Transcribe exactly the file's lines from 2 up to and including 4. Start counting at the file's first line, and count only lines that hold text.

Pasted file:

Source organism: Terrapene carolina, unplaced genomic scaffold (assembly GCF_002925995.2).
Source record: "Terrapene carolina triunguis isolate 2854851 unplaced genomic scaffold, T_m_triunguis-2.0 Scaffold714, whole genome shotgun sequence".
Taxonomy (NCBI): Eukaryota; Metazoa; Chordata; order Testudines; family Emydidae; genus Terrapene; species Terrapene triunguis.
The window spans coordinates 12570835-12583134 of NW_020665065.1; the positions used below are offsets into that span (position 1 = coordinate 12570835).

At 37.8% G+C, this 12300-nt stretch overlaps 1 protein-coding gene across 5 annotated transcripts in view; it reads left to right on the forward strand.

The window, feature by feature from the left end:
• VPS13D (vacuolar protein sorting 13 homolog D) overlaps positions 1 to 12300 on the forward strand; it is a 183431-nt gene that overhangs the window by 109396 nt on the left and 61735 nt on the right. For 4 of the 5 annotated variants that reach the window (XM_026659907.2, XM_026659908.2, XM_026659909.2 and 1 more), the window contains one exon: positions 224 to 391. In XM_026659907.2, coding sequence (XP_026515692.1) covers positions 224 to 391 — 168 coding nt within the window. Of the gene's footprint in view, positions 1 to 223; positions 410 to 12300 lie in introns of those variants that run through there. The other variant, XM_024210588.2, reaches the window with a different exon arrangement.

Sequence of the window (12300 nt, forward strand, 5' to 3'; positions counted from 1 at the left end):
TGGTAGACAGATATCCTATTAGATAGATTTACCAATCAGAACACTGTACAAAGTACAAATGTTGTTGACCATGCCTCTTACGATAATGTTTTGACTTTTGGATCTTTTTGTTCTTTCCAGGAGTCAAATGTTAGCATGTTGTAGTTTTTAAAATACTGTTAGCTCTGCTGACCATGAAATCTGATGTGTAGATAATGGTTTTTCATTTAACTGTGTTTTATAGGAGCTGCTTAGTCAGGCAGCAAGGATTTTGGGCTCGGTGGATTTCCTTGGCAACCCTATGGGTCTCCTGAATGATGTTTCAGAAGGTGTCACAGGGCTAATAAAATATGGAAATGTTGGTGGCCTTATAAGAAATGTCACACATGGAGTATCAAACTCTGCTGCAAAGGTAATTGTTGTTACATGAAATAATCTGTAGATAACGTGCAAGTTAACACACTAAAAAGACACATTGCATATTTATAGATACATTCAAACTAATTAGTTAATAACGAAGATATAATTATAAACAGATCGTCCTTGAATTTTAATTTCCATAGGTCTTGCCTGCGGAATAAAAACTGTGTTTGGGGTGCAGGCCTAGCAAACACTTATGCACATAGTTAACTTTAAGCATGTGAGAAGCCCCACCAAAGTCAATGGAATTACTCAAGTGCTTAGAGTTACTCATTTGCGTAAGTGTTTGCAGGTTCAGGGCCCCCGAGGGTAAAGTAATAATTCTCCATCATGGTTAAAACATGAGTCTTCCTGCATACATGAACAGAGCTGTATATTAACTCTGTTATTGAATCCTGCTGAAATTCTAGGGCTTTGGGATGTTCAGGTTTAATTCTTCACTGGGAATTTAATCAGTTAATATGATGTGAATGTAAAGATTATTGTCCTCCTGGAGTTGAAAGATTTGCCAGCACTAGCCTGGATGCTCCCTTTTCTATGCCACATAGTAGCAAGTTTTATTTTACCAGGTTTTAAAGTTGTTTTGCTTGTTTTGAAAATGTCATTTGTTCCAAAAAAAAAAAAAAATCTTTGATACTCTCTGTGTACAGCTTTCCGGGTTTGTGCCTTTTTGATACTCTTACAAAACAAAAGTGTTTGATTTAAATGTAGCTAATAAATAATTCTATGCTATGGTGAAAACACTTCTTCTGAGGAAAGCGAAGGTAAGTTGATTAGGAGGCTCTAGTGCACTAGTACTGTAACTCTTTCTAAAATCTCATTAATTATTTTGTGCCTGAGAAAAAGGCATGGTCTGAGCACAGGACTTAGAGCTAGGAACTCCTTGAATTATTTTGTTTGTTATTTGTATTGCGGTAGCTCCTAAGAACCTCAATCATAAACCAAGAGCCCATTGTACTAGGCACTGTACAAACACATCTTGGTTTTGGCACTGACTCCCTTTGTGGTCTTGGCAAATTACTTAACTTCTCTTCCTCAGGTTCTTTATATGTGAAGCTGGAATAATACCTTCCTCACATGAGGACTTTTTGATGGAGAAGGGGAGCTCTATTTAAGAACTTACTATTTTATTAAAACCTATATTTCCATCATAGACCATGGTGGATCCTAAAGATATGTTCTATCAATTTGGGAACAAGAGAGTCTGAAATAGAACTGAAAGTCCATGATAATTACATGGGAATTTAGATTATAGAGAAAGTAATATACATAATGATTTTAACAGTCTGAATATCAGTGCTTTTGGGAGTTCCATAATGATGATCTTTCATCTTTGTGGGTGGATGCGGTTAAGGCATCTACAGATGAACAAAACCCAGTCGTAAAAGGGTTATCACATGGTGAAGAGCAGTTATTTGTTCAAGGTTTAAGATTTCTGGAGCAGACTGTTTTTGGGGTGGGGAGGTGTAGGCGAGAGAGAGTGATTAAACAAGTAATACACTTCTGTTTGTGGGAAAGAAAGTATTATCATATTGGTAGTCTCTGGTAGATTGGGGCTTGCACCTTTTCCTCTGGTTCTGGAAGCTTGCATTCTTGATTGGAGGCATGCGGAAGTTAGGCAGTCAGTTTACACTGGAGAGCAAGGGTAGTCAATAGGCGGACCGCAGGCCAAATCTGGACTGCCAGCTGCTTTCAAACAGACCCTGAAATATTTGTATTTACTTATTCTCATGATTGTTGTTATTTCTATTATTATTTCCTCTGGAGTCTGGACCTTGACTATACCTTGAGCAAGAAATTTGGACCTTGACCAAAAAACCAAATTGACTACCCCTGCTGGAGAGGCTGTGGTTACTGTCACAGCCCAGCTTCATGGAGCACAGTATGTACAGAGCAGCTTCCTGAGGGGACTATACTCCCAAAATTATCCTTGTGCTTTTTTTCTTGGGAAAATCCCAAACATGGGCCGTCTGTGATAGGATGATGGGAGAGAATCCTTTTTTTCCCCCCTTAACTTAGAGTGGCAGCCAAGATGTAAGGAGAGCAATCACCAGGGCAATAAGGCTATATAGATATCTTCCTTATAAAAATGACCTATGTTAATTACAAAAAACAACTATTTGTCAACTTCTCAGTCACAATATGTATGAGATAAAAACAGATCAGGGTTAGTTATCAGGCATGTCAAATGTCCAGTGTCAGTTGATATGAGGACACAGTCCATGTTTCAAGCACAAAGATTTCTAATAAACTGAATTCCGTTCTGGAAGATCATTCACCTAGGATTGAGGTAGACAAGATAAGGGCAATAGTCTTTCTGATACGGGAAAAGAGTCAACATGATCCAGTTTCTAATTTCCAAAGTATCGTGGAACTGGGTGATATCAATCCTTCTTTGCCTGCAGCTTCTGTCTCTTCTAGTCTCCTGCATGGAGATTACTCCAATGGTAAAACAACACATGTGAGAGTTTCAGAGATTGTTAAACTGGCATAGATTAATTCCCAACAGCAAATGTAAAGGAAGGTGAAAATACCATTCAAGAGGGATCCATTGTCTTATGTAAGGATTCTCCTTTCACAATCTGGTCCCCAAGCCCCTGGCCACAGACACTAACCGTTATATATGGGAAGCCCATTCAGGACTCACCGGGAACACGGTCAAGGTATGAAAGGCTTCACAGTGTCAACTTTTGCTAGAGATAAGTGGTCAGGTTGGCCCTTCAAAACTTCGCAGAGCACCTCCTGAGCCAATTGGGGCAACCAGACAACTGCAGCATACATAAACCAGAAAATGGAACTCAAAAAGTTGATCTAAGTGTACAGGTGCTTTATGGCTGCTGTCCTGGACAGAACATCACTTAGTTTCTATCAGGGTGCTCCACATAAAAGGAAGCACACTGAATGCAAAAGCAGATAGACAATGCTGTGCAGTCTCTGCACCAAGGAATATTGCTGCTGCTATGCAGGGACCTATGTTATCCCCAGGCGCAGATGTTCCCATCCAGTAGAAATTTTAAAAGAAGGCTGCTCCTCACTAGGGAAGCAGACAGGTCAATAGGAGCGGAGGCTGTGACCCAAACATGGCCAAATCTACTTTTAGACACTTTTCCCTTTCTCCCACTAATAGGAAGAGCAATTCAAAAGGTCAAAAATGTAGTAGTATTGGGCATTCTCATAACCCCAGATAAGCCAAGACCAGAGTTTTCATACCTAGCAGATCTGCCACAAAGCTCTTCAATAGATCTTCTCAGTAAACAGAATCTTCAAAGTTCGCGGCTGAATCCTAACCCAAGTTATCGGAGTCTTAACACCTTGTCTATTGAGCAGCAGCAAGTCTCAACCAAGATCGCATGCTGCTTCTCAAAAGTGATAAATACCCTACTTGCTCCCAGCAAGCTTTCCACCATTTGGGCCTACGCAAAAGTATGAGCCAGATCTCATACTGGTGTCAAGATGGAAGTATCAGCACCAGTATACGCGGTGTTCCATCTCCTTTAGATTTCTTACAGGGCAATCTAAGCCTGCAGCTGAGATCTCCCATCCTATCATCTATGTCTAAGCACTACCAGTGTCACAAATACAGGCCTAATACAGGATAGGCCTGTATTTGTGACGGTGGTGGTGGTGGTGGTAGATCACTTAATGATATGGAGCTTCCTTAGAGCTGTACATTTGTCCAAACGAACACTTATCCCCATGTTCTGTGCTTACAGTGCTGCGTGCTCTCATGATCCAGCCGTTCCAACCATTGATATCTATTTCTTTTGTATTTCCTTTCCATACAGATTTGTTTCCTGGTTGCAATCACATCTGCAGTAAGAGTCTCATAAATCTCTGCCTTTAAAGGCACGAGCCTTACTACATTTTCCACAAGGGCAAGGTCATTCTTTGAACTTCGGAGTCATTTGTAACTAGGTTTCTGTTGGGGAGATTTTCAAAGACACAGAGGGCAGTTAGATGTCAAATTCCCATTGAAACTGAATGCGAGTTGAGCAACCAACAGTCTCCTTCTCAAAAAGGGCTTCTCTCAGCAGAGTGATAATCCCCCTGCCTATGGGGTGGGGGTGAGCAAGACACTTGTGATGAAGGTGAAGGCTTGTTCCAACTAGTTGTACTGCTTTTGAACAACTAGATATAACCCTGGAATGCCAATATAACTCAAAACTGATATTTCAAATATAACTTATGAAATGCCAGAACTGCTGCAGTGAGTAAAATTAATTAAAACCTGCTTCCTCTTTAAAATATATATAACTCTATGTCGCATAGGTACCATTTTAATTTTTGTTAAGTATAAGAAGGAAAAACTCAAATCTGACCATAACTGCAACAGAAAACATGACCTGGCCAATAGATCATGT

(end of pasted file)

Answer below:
Source record: "Terrapene carolina triunguis isolate 2854851 unplaced genomic scaffold, T_m_triunguis-2.0 Scaffold714, whole genome shotgun sequence".
Taxonomy (NCBI): Eukaryota; Metazoa; Chordata; order Testudines; family Emydidae; genus Terrapene; species Terrapene triunguis.
The window spans coordinates 12570835-12583134 of NW_020665065.1; the positions used below are offsets into that span (position 1 = coordinate 12570835).